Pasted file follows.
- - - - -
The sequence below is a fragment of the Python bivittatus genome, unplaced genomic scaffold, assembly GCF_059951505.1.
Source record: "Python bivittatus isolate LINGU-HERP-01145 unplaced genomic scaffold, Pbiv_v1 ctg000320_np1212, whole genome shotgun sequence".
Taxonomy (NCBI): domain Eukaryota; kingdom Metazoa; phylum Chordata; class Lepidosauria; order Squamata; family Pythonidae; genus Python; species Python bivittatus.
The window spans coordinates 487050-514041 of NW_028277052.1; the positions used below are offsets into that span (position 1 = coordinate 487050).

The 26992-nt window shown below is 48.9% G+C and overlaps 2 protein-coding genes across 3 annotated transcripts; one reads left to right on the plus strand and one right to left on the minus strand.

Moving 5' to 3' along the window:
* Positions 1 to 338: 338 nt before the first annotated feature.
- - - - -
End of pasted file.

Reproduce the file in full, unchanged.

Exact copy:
The sequence below is a fragment of the Python bivittatus genome, unplaced genomic scaffold, assembly GCF_059951505.1.
Source record: "Python bivittatus isolate LINGU-HERP-01145 unplaced genomic scaffold, Pbiv_v1 ctg000320_np1212, whole genome shotgun sequence".
Taxonomy (NCBI): domain Eukaryota; kingdom Metazoa; phylum Chordata; class Lepidosauria; order Squamata; family Pythonidae; genus Python; species Python bivittatus.
The window spans coordinates 487050-514041 of NW_028277052.1; the positions used below are offsets into that span (position 1 = coordinate 487050).

The 26992-nt window shown below is 48.9% G+C and overlaps 2 protein-coding genes across 3 annotated transcripts; one reads left to right on the plus strand and one right to left on the minus strand.

Moving 5' to 3' along the window:
* Positions 1 to 338: 338 nt before the first annotated feature.